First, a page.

© Reuters. Russian President Vladimir Putin attends a meeting with representatives of business, officials and other participants of the 8th Eastern Economic Forum via a video link in Vladivostok, Russia, September 12, 2023. Sputnik/Mikhail Metzel/Pool via REUTERS
VLADIVOSTOK, Russia (Reuters) -Russian President Vladimir Putin on Tuesday praised the central bank for keeping a lid on inflation with double-digit interest rates and said there were no insurmountable challenges when it came to limiting the rouble’s volatility.
Putin used his speech at Russia’s Eastern Economic Forum in Vladivostok to project a mood of financial calm, just weeks after the rouble’s slump past 100 to the dollar led to Kremlin criticism of the bank’s monetary policy and, ultimately, a 350-basis-point emergency rate hike to 12%.
Annual inflation quickened to 5.15% in August, above the 4% target, and most analysts polled by Reuters expect the Bank of Russia to raise rates again on Friday, as Moscow balances its desire for lower rates and quicker economic growth with the need to limit price rises.
Putin, whose economic aide Maxim Oreshkin appeared to have spurred the central bank into action last month, said the bank had reacted “correctly” and in a “timely manner” to the rouble’s plunge and its impact on inflation.
Putin told the conference: “Yes, it reduces lending opportunities and slightly restrains the economy … but it is a significant factor for inflation risks.”
He added: “Of course, we need to influence this, but if we miss a situation that will lead to uncontrollable inflation growth, in the long run it will be even worse for the economy.”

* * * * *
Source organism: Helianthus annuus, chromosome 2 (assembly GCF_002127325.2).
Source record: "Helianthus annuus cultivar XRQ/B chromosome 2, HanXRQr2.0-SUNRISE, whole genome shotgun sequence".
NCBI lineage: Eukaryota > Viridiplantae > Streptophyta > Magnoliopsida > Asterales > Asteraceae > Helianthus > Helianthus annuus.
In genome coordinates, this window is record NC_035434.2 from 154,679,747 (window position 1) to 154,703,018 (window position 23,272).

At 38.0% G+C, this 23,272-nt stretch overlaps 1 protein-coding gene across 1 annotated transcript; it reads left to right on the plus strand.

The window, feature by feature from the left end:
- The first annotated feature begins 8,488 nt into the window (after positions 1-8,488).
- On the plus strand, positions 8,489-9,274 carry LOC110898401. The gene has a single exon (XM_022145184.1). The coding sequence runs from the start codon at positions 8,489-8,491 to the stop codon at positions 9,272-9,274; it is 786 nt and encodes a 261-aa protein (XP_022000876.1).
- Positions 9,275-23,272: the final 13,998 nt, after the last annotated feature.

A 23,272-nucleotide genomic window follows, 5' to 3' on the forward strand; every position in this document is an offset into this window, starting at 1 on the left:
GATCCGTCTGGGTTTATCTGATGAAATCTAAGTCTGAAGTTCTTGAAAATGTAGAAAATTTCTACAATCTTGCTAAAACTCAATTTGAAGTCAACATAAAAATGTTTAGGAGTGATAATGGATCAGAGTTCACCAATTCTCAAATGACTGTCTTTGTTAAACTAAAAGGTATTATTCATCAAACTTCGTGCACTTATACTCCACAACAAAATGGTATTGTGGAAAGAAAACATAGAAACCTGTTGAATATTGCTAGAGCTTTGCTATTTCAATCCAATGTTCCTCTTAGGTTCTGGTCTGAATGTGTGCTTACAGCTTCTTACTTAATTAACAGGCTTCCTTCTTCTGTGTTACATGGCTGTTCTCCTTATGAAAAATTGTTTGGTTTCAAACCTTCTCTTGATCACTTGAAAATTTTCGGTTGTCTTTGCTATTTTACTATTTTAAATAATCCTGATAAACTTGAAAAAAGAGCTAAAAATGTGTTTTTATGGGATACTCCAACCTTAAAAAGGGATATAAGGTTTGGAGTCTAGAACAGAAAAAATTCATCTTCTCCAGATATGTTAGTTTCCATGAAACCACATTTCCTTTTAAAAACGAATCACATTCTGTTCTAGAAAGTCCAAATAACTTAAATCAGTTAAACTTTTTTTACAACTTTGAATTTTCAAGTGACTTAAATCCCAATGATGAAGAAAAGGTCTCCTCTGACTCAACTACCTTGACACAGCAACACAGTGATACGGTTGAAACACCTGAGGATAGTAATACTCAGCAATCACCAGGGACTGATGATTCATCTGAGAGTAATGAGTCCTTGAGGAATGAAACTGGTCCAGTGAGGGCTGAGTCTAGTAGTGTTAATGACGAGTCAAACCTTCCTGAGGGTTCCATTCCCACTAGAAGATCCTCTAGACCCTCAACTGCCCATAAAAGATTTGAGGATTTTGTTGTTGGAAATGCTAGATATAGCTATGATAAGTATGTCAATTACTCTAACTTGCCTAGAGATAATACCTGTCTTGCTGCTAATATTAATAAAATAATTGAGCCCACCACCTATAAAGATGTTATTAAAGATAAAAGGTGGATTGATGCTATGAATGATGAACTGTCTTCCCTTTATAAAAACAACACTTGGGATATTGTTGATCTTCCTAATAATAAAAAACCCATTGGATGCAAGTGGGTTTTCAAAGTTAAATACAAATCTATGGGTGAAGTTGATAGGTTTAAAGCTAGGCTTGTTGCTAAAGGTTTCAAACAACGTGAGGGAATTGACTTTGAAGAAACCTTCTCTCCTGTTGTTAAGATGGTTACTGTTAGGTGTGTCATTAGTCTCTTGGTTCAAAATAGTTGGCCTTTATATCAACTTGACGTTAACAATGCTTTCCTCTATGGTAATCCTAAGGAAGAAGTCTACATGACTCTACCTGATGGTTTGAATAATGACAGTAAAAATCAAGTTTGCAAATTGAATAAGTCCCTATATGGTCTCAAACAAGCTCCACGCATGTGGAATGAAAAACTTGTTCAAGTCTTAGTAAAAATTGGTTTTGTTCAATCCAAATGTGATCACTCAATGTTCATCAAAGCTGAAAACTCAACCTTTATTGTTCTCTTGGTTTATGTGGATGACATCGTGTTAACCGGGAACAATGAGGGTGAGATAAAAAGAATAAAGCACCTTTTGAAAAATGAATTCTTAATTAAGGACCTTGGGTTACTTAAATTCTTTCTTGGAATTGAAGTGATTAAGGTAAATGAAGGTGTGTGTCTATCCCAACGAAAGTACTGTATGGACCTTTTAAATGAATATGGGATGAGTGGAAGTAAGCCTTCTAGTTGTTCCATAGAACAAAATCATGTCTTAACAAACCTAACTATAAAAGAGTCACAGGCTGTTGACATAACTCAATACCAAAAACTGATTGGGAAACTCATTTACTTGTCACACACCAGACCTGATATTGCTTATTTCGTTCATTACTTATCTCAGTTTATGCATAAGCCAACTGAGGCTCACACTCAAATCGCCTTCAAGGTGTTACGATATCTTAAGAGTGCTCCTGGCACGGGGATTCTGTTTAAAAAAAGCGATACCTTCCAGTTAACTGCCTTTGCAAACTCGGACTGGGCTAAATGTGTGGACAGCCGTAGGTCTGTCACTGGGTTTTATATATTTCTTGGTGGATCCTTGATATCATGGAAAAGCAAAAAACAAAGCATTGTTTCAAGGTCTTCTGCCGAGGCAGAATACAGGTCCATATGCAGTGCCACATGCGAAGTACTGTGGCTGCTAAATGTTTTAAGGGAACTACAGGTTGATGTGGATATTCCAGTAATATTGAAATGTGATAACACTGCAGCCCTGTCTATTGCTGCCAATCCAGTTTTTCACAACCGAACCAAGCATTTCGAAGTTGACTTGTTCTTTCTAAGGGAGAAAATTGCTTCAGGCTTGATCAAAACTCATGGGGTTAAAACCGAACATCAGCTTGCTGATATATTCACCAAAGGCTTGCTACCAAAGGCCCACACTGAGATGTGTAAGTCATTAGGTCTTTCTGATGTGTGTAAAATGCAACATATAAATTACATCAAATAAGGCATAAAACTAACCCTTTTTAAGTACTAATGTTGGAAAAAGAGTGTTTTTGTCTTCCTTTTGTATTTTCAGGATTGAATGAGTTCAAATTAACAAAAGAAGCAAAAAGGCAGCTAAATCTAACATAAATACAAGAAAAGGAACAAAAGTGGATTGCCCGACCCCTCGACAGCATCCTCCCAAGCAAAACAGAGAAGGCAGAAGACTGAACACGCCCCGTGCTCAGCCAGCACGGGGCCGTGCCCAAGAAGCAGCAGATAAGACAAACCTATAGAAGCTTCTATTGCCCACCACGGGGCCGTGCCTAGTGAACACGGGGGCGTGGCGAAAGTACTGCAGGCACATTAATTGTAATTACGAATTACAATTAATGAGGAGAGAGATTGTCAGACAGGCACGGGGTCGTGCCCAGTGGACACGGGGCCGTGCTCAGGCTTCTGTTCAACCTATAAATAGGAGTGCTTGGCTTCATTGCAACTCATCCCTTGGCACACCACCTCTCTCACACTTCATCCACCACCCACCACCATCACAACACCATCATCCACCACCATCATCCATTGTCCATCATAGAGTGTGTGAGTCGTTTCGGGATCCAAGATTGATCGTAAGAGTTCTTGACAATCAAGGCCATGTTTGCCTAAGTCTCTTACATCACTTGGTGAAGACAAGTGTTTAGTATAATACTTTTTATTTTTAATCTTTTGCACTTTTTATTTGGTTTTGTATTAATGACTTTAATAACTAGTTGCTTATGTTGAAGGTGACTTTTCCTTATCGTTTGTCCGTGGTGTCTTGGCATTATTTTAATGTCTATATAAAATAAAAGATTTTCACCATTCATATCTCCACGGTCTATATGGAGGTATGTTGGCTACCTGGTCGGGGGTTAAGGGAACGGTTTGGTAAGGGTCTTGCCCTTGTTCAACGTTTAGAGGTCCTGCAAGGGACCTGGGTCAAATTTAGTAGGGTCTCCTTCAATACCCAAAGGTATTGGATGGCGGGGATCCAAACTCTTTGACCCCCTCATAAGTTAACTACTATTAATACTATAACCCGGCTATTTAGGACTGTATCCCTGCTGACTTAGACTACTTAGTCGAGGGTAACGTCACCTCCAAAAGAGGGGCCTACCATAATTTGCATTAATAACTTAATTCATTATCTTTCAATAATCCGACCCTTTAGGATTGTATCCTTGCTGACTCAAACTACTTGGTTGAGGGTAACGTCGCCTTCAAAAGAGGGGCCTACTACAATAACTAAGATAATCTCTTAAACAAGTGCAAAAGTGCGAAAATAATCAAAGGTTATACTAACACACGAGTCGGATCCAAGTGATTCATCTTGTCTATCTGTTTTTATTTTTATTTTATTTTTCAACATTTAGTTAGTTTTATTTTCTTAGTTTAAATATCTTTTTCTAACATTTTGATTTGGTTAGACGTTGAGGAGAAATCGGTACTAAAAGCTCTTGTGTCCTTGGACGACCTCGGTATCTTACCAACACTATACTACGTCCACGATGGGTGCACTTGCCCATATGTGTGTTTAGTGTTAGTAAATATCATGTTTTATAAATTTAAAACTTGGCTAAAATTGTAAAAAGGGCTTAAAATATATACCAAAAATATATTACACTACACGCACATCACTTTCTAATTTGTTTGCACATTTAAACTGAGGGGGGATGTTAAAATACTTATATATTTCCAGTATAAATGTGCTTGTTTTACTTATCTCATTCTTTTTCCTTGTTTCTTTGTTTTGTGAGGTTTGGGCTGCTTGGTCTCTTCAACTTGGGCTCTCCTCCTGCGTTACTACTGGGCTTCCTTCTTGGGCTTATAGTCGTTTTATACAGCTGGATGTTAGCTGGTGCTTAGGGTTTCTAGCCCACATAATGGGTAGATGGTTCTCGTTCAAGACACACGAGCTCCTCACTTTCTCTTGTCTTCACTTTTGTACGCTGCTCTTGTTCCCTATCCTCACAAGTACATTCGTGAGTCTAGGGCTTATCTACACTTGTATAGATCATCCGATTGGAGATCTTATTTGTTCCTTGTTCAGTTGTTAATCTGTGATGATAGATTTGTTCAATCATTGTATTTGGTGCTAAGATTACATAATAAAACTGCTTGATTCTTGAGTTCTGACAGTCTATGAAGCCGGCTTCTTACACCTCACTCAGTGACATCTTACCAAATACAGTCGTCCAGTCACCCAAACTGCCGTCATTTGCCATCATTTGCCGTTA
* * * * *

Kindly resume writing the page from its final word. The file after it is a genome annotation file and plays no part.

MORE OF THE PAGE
Putin said Russian authorities, who were discussing reintroducing some capital controls last month, had tools to keep the currency and markets under control, but promised there would be no sudden moves to limit rouble volatility for now.
“On the whole, I don’t think there are any absolutely insurmountable problems or difficulties here,” Putin said.
ROUBLE BOUNCES BACK
The rouble hit its strongest level in almost six weeks against the dollar on Tuesday, buoyed by a gradual increase in exporters’ foreign currency sales and, according to some analysts, verbal interventions by the Kremlin, which said the rouble’s worst days had now passed.
Putin said the “restrained” return of foreign currency earnings was among many factors pressuring the rouble, but urged businesses to continue investing in Russia, promising expanded trade links with eastern partners.
“They must understand that it is more reliable to work here, there is no need to step on the same rake,” Putin said, using an idiomatic Russian phrase meaning to make the same, painful mistake repeatedly.
But he acknowledged that high inflation made it “practically impossible” to form business plans. Firms are also wary of the risks of foreign sanctions, asset seizures and a windfall profit tax that Moscow levied on some companies this year.
Putin said there was no need to raise more taxes for now, and, perhaps trying to allay businesses’ concerns, categorically stated there would be no widespread reversal of past privatisations, after some lawsuits filed by Russia’s general prosecutor’s office targeted some Russian industrial assets.
“There will be no de-privatisation, I can tell you that for sure,” Putin said.